The action is part of a series of efforts to remake government policy on reproductive health to please conservatives who are a key part of President Donald Trump's political base. Religious conservatives see the family planning program as providing an indirect subsidy to Planned Parenthood, which runs family planning clinics and is also a major abortion provider.
The administration's move came as Planned Parenthood is threatening to leave the Title X family planning program over the restrictions, and a federal court in San Francisco plans to hear arguments in a lawsuit to block the regulation.
The Department of Health and Human Services sent notices to program participants saying they must certify by Sep. 18 that they're complying with most major provisions of the rule. Plans on how the clinics intend to comply are due earlier, by Aug. 19.
In addition to the ban on abortion referrals, the rule's short-term requirements include financial separation from facilities that provide abortion, designating abortion counseling as optional instead of standard practice, and limiting which staff members can discuss abortion with patients. Clinics have until next March to separate their office space and examination rooms from the physical facilities of providers that offer abortions.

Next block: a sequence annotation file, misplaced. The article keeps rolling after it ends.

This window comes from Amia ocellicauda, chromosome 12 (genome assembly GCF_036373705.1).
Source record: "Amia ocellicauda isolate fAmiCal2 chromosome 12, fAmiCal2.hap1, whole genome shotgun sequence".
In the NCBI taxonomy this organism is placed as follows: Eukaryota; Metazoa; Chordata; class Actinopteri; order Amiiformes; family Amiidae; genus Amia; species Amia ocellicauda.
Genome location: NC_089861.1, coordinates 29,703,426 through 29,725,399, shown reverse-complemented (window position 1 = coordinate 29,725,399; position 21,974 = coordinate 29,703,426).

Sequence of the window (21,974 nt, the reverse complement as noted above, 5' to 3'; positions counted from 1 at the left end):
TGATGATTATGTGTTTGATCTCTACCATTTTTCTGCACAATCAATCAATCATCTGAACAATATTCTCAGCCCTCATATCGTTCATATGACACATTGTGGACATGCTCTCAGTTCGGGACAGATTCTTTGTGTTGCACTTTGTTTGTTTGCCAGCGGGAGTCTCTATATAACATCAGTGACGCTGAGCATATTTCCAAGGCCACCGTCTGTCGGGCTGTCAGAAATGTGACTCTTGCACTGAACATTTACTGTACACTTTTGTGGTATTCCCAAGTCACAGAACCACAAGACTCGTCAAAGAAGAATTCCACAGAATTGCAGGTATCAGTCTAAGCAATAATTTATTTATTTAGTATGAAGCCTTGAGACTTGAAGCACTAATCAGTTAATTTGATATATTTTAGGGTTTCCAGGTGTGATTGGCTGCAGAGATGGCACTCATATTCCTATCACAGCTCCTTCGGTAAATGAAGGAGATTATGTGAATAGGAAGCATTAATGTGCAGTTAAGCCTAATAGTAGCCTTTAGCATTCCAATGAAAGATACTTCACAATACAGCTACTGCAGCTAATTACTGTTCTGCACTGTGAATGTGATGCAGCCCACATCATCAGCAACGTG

Known as Title X, the federal family planning program serves about 4 million women a year. The government distributes about $260 million a year in state grants to keep the program running. Many low-income women also get basic health care from the clinics. Organizations representing the clinics say the administration's rule violates basic ethical requirements that medical providers fully inform patients of their options.
HHS said Friday it will work individually with clinics making a "good-faith" effort to comply. The agency also said it has received no official notice from providers who may be planning to drop out. Officials expect the reaction to the rule to vary considerably from state to state. Politically conservative states are likely to accept the restrictions, while in some more liberal parts of the country, state officials have signaled they'd be willing to step in so clinics can continue to make abortion referrals.
The controversy may come to a head next month. The federal appeals court in San Francisco has scheduled oral arguments the week of Sept. 23, right around the same time HHS expects the clinics to comply.
Abortion is a legal medical procedure, but federal laws prohibit the use of taxpayer funds to pay for abortions except in cases of rape or incest or to save the life of the woman.